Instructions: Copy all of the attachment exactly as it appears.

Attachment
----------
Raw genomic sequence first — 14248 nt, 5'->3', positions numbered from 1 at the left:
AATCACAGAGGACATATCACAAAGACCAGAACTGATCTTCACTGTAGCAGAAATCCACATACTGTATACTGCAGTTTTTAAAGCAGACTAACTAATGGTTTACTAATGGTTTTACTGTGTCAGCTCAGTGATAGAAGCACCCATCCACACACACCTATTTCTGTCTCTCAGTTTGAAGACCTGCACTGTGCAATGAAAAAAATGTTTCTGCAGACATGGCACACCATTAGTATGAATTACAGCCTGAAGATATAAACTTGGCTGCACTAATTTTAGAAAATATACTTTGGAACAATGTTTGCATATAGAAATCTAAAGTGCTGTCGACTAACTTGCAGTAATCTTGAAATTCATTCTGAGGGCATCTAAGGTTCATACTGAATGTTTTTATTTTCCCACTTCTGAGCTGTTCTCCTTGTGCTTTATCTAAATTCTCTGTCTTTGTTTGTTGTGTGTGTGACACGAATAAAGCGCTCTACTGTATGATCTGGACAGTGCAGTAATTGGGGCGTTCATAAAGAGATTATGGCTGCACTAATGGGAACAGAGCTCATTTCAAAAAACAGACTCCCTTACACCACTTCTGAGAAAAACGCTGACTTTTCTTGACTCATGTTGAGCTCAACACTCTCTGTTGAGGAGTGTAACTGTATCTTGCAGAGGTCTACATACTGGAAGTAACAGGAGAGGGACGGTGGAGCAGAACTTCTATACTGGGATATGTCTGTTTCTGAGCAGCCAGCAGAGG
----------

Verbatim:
Raw genomic sequence first — 14248 nt, 5'->3', positions numbered from 1 at the left:
AATCACAGAGGACATATCACAAAGACCAGAACTGATCTTCACTGTAGCAGAAATCCACATACTGTATACTGCAGTTTTTAAAGCAGACTAACTAATGGTTTACTAATGGTTTTACTGTGTCAGCTCAGTGATAGAAGCACCCATCCACACACACCTATTTCTGTCTCTCAGTTTGAAGACCTGCACTGTGCAATGAAAAAAATGTTTCTGCAGACATGGCACACCATTAGTATGAATTACAGCCTGAAGATATAAACTTGGCTGCACTAATTTTAGAAAATATACTTTGGAACAATGTTTGCATATAGAAATCTAAAGTGCTGTCGACTAACTTGCAGTAATCTTGAAATTCATTCTGAGGGCATCTAAGGTTCATACTGAATGTTTTTATTTTCCCACTTCTGAGCTGTTCTCCTTGTGCTTTATCTAAATTCTCTGTCTTTGTTTGTTGTGTGTGTGACACGAATAAAGCGCTCTACTGTATGATCTGGACAGTGCAGTAATTGGGGCGTTCATAAAGAGATTATGGCTGCACTAATGGGAACAGAGCTCATTTCAAAAAACAGACTCCCTTACACCACTTCTGAGAAAAACGCTGACTTTTCTTGACTCATGTTGAGCTCAACACTCTCTGTTGAGGAGTGTAACTGTATCTTGCAGAGGTCTACATACTGGAAGTAACAGGAGAGGGACGGTGGAGCAGAACTTCTATACTGGGATATGTCTGTTTCTGAGCAGCCAGCAGAGG